Dr. Spahr’s determination to assist those struggling in emerging fields of science and technology led her to found, along with others, the Edison Program of Technology Utilization for the State of Ohio. Likewise, she also became a board member of the CWRU Business Incubator. In her early career, she had been a popular volunteer speaker for NASA with a focus on linking current research to relevant industry problems, and she travelled extensively across the U.S., often appearing on television and in the news generally in this capacity.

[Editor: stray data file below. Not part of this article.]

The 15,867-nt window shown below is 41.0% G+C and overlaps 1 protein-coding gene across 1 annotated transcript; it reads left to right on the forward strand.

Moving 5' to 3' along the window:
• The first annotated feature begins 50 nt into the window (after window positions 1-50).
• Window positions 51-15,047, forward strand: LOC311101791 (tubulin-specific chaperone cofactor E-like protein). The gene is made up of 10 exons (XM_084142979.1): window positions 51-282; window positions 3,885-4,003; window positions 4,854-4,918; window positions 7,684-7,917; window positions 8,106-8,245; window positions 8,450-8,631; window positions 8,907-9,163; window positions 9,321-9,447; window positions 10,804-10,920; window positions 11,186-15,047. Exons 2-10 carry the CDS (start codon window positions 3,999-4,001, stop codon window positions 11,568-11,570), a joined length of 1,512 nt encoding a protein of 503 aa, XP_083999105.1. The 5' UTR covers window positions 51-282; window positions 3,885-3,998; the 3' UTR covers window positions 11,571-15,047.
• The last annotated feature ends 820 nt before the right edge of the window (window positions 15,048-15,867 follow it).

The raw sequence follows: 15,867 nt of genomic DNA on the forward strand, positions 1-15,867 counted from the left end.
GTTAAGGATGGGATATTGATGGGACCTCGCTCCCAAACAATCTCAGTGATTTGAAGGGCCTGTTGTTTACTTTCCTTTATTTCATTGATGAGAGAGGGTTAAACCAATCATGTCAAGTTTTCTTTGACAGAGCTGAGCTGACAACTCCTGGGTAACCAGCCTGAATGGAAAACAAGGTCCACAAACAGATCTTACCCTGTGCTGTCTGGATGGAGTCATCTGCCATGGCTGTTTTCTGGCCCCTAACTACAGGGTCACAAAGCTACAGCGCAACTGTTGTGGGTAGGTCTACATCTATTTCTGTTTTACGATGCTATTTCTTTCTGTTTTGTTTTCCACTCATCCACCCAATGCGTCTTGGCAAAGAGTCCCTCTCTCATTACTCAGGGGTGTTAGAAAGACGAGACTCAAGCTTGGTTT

Dr. Spahr was of a generation that believed that science could provide critical problem resolution for many issues relating to the quality of human life. Therefore, her fund raising and community activities with respect to various social institutions were also noteworthy, and included her Presidency of the Cuyahoga Hospital Foundation, President of the Trinity Day Care Center of Cleveland, Ohio, Founder of the Society of Women Engineers in Cleveland, Ohio, Board Member of the Cleveland Dialysis Center, Chairman of the U.S. Government National Women’s Program, President of the Altrusa Women’s Service Club (one of, if not the, first international organizations for professional women), as well as her appointment to the national Board of Directors of the YWCA. Dr. Spahr was also the National Chair for CWRU Annual Fund (1989-1993) whereby she generated in excess of $4M per annum, Alumni Chair of the Endowment Campaign CWRU, a Member of the Committee to establish the Elizabeth Walker Scholarship Fund, and Chair of the Annual Fund, Weatherhead School of Management, just to name the most outstanding of her numerous posts and civic activities.